Islamabad has decided to drop the phrase "frontline state in war against terrorism", frequently used by officials to highlight Pakistan's role against terror, as it was not serving the country's interest, an official said.
"Descriptions like frontline state in war against terrorism overcast country's positivities. Therefore, we are doing away with this phrase," Dawn quoted a senior security official as saying.
He said the "frontline..." phrase was misleading as it created an impression that the problem of terrorism was specific to this region and it contradicts Pakistan's position that it is a global phenomenon.
"We don't want to be seen as the epicentre of terrorism any more."
Pakistan had acquired the tag soon after 9/11 attacks in US.
Though successive governments have flaunted the sacrifices made during the terror conflicts by portraying it as the frontline state in the anti-terror war, there is an opinion in the government that the label has cost it dearly.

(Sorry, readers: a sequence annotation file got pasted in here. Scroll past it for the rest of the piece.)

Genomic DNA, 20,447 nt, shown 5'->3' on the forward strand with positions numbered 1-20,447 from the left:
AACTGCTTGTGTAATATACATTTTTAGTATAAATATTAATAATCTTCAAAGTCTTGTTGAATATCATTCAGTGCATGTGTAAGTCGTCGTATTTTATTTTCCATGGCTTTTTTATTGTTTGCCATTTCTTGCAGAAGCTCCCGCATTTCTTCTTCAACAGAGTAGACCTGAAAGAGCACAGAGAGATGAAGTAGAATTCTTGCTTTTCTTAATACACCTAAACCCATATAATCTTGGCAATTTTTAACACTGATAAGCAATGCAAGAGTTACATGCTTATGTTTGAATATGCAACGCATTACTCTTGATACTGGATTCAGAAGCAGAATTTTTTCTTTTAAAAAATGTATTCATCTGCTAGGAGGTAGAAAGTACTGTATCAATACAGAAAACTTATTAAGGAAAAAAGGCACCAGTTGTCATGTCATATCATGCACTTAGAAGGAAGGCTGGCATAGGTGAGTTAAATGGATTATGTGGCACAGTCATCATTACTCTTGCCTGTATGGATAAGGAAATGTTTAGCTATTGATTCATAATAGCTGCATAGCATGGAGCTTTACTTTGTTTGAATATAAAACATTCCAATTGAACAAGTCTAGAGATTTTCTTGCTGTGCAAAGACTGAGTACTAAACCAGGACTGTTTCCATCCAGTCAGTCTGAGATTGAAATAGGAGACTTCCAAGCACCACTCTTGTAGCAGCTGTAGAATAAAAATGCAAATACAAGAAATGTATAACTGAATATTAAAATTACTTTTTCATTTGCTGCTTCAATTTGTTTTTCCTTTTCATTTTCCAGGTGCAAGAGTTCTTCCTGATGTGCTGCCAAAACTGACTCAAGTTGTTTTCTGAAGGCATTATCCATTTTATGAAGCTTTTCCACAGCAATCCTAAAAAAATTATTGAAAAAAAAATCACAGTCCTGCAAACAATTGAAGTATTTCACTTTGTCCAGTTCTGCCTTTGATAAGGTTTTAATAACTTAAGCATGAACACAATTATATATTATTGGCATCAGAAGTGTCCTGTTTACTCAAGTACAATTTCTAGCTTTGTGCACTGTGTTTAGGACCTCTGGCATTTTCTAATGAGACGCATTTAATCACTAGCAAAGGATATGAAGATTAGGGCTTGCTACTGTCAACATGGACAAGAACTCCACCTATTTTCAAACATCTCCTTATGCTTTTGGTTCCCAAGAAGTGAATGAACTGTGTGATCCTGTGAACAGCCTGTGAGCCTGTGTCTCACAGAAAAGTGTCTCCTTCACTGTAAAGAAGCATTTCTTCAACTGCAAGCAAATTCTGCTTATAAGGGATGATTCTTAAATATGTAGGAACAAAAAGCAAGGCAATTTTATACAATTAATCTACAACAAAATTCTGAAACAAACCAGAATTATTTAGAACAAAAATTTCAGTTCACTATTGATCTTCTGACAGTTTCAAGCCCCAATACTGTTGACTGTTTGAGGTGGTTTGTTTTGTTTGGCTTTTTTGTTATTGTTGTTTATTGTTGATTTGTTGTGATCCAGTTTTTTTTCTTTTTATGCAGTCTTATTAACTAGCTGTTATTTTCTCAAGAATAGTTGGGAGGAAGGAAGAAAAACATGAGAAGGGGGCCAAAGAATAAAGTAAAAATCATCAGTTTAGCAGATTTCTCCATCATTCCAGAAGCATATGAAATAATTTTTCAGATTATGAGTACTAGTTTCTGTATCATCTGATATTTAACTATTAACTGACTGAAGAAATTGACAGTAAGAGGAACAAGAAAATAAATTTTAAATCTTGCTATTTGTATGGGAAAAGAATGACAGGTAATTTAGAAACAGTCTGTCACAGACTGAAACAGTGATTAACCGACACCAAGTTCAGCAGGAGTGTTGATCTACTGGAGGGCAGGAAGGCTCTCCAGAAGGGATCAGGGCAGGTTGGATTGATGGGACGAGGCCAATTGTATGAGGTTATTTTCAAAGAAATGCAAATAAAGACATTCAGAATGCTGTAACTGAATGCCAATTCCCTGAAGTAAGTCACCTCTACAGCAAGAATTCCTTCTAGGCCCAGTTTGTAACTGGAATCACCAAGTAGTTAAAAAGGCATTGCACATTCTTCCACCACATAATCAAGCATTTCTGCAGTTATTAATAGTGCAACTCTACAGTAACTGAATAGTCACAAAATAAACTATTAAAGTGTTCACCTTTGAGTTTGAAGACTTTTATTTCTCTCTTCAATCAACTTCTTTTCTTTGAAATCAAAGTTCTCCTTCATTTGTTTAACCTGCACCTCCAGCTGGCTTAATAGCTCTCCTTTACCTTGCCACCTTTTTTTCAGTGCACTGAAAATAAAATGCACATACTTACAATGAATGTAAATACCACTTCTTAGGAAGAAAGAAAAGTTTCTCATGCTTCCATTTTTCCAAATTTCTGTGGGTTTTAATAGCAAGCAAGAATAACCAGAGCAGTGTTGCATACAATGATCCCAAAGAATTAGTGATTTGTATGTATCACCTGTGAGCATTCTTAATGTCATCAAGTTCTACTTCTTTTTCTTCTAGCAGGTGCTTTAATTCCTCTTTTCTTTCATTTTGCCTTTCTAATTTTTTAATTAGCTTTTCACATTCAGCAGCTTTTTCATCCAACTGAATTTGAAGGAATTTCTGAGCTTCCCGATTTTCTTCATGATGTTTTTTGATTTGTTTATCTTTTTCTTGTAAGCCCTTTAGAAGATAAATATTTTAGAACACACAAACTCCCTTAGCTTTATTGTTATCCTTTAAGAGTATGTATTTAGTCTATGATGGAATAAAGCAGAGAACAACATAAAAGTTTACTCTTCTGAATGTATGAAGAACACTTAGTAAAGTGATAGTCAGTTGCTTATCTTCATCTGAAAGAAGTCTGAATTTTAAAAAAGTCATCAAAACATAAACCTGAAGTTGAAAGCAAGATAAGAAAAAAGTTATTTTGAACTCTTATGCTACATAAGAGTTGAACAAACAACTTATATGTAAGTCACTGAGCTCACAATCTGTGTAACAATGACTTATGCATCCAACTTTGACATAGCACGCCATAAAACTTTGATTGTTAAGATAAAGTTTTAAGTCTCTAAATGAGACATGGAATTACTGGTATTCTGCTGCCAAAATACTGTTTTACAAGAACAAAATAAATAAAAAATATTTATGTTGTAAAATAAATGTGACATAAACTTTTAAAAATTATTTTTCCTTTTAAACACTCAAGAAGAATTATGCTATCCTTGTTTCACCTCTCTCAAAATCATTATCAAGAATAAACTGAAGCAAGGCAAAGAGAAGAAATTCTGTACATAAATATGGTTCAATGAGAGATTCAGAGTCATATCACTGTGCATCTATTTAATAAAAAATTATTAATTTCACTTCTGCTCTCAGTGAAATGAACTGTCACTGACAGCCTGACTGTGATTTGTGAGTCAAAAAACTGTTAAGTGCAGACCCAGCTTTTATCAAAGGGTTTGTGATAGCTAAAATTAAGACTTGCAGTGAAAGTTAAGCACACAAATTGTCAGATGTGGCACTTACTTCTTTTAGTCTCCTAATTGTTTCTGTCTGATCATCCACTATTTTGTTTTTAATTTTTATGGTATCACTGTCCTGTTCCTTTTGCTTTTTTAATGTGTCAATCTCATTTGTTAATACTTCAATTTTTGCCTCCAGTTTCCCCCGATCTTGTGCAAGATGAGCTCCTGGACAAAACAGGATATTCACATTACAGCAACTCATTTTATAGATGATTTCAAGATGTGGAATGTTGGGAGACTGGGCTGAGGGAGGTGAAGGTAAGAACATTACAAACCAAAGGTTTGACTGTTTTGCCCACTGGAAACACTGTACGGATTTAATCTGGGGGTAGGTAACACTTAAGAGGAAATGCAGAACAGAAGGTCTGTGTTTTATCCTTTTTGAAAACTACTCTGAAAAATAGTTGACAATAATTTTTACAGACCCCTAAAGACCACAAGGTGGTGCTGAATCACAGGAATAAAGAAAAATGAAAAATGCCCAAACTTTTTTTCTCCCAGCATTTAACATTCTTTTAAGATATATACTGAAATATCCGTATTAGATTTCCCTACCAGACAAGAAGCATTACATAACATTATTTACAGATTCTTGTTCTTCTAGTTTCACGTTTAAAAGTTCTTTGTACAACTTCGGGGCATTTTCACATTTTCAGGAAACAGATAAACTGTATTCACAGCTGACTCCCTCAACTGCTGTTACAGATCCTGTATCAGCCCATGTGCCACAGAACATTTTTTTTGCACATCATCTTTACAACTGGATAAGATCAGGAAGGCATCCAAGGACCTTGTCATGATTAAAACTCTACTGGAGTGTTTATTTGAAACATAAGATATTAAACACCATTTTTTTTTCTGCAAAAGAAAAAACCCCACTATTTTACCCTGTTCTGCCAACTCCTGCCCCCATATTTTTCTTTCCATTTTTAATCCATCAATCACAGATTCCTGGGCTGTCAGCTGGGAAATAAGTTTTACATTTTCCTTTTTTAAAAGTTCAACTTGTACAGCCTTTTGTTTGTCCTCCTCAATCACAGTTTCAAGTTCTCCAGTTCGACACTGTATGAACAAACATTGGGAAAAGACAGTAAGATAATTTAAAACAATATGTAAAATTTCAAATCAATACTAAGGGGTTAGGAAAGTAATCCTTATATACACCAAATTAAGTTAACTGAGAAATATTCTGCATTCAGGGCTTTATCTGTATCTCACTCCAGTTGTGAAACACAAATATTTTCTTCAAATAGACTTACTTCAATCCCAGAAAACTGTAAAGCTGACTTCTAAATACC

The country has lost almost $50 billion over the past 10 years, and thousands of civilians and security personnel have been killed or seriously injured, according to government estimates.
The media report said that instability, a shrinking economy, currency devaluation, massive internal security expenses and loss of investment and export markets are some of the manifestations of the adverse impacts.
The West, however, has maintained that Pakistan has benefited from its role as the frontline state through international aid and rescheduling of its debt.
The senior official said that the dropping of the phrase does not symbolise dilution of the country's commitment to counter-terrorism efforts.
He stressed that rising extremism and radicalisation of society was emerging as a bigger threat and the reaction to Governor Salman Taseer's killing earlier this month has laid bare how precarious the situation was.
"We may handle violence by resorting to force, but extremism is a state of mind that cannot be addressed by such means," he said.
The official added that that formulations like war on terror oversimplified the problem, but it neither offered correct diagnosis nor the right prescription.
"We are determined to get out of this paradigm of negativities.
"We intend to give a new image to the country by giving more emphasis on economic development and highlighting the country's inherent strength," he said.
Another senior official said that the government felt that its strategic priority should be development.